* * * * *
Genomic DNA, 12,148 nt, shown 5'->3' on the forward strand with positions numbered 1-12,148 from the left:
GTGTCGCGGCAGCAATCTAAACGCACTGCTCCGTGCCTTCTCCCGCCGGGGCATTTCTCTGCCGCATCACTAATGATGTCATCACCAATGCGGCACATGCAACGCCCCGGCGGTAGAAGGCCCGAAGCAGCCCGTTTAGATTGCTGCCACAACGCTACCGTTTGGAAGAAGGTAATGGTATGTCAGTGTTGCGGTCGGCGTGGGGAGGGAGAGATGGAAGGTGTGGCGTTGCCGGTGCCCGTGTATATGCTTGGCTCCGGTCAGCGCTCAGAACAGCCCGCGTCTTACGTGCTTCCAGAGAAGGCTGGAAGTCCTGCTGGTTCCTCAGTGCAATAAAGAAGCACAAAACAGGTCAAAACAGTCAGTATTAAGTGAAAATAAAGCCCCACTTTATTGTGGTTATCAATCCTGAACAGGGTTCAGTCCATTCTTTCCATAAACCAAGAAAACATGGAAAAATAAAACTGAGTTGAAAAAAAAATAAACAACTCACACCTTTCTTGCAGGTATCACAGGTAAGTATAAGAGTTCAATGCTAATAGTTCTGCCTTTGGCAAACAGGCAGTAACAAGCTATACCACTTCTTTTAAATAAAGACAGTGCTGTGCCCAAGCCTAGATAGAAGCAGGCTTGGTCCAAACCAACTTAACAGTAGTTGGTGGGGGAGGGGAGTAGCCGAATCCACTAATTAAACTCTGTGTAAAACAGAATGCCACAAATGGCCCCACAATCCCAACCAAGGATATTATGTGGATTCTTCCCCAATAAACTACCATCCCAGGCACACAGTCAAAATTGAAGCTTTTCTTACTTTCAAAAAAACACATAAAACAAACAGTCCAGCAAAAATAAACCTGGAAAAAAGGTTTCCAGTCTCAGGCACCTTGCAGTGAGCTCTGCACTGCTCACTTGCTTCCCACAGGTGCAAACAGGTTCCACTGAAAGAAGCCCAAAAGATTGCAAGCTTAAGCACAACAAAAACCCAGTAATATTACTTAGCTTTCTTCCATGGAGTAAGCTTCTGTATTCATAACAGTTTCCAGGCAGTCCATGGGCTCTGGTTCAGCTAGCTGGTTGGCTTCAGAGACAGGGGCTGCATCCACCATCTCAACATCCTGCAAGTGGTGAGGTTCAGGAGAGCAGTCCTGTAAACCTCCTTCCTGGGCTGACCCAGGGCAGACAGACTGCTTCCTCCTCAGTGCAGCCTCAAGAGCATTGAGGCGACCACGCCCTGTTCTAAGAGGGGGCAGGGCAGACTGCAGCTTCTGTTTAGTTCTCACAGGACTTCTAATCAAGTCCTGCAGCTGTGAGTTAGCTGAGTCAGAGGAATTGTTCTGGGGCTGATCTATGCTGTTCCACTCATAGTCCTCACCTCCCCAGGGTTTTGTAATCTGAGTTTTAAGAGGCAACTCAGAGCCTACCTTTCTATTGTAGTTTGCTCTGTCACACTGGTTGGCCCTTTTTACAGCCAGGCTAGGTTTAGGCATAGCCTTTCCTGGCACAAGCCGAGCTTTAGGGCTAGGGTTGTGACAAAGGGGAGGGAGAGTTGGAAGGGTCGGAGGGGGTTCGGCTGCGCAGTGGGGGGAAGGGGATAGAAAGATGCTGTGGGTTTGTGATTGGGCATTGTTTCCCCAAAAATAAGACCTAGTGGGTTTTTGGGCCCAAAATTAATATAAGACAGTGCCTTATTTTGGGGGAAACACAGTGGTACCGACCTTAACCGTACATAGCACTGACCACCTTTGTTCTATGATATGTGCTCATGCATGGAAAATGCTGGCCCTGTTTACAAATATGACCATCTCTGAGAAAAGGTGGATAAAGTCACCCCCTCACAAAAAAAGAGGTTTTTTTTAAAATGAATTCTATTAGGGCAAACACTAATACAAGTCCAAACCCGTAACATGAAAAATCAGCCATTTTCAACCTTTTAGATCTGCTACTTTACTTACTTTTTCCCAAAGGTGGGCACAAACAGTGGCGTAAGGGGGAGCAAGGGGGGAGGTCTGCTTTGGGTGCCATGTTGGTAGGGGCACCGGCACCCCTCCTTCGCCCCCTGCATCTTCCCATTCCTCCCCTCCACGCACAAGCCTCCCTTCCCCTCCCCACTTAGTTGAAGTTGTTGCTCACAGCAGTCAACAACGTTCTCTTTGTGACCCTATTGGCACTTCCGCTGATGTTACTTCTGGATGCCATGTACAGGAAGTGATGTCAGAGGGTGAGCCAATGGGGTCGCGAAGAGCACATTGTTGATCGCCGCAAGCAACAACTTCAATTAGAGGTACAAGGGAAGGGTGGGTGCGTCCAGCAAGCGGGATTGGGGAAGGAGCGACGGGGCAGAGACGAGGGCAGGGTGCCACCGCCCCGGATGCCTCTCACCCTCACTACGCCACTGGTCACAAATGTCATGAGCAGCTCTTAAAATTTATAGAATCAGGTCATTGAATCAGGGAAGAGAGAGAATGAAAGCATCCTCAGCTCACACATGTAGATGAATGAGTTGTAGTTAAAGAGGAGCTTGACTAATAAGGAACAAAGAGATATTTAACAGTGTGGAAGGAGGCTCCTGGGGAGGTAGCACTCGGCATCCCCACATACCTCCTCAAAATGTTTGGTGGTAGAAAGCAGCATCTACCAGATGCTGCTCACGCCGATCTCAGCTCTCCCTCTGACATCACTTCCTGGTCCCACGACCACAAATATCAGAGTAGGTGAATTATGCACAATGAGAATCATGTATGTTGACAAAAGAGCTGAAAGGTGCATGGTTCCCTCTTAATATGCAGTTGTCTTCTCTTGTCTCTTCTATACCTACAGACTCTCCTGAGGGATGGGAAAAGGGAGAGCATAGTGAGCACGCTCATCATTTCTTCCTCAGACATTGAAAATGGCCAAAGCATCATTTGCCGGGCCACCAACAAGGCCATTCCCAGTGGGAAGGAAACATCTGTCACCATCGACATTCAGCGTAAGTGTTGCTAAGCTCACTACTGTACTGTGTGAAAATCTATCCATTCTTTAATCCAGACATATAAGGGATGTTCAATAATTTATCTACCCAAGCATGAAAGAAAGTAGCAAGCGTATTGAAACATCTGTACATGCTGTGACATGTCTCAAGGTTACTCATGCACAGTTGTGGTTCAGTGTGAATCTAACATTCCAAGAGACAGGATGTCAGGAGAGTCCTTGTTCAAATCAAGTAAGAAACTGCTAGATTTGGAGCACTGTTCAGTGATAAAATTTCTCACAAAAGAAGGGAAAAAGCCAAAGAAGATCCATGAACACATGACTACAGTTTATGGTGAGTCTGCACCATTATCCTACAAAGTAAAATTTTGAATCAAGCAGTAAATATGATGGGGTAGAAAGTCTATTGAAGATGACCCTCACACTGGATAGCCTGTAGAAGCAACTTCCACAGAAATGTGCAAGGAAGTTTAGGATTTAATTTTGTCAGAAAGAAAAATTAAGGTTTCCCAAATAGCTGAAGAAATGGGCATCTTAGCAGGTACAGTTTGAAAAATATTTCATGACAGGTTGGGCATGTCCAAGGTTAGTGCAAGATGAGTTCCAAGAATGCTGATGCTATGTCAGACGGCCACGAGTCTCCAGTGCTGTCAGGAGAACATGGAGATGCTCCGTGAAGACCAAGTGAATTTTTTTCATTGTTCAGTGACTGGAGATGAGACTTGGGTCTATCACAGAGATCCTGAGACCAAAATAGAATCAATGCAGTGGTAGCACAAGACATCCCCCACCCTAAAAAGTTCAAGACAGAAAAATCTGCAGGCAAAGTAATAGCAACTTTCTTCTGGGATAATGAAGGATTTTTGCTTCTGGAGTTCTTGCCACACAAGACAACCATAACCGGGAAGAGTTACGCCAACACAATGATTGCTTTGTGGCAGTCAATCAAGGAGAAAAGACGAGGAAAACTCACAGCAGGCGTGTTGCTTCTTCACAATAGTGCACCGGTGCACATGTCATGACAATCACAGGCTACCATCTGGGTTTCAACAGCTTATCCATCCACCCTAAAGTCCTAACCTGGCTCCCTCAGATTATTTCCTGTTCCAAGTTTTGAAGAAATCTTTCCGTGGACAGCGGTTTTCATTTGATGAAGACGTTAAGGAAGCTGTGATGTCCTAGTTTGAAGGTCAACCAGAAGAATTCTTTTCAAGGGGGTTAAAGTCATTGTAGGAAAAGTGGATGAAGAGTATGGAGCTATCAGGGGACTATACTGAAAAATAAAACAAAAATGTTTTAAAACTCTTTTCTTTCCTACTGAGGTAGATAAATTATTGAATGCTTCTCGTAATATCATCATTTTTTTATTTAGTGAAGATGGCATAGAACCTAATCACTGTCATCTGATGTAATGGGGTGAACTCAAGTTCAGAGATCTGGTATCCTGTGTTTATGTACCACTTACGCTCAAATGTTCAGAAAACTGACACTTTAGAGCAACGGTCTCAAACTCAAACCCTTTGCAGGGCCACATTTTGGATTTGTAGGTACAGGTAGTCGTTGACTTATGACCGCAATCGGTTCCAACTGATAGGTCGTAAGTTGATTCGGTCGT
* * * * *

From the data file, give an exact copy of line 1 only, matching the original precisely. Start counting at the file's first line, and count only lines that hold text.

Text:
Genomic DNA, 12,148 nt, shown 5'->3' on the forward strand with positions numbered 1-12,148 from the left: